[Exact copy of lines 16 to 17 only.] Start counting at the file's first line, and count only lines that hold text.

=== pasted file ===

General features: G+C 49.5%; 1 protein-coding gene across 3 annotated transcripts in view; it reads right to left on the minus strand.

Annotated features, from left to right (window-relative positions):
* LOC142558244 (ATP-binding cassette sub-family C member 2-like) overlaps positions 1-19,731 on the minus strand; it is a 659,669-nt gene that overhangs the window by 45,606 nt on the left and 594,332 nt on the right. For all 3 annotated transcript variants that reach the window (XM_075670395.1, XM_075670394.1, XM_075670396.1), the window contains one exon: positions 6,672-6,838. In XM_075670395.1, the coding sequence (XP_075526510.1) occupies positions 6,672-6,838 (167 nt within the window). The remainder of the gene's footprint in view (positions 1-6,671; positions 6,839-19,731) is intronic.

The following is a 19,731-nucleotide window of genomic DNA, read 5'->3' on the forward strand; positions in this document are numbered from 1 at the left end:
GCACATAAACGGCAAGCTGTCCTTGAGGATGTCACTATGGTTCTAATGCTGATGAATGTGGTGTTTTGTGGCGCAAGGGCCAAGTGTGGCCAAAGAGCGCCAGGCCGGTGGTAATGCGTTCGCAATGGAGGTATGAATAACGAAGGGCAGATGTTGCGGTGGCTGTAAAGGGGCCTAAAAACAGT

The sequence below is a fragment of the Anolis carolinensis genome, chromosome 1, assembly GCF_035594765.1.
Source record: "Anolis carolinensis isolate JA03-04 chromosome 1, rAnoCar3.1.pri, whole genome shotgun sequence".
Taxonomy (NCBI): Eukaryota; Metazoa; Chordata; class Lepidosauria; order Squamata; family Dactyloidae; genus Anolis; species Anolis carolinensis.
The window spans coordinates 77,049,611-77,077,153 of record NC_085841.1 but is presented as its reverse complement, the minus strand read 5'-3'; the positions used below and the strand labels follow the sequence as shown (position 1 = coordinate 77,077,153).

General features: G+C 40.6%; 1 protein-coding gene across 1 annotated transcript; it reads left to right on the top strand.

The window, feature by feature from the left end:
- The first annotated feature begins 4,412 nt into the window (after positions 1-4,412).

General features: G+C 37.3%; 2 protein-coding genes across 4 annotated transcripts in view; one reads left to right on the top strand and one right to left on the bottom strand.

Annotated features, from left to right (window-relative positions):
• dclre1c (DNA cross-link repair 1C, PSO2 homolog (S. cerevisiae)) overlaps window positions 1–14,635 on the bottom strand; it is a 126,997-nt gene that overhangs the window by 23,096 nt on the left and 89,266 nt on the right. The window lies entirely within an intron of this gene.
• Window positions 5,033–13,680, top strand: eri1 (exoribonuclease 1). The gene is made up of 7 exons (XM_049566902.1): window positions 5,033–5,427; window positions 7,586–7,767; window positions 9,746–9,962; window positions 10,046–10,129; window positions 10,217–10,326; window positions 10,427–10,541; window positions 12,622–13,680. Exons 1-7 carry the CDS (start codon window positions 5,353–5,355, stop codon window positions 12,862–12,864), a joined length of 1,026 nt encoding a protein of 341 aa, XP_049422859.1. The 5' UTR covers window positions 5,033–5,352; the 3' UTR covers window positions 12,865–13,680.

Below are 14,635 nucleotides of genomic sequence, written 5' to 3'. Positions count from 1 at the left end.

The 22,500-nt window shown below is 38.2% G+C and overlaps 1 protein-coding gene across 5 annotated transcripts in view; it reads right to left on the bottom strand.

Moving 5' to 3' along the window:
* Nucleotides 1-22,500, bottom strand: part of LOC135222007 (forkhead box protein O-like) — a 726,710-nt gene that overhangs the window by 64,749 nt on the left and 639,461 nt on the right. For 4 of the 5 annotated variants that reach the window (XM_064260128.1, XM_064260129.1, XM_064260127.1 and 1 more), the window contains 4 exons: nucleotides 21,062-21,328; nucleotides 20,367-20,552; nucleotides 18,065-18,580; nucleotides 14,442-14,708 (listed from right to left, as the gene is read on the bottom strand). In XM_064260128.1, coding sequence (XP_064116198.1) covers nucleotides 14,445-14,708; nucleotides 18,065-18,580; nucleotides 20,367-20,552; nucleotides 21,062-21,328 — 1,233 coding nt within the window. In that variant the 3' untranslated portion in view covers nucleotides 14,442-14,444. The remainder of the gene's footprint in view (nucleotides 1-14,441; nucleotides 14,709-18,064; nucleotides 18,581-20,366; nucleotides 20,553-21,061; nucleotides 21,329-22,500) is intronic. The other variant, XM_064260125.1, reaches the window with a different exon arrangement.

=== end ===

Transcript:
• Window positions 5,033–13,680, top strand: eri1 (exoribonuclease 1). The gene is made up of 7 exons (XM_049566902.1): window positions 5,033–5,427; window positions 7,586–7,767; window positions 9,746–9,962; window positions 10,046–10,129; window positions 10,217–10,326; window positions 10,427–10,541; window positions 12,622–13,680. Exons 1-7 carry the CDS (start codon window positions 5,353–5,355, stop codon window positions 12,862–12,864), a joined length of 1,026 nt encoding a protein of 341 aa, XP_049422859.1. The 5' UTR covers window positions 5,033–5,352; the 3' UTR covers window positions 12,865–13,680.

Below are 14,635 nucleotides of genomic sequence, written 5' to 3'. Positions count from 1 at the left end.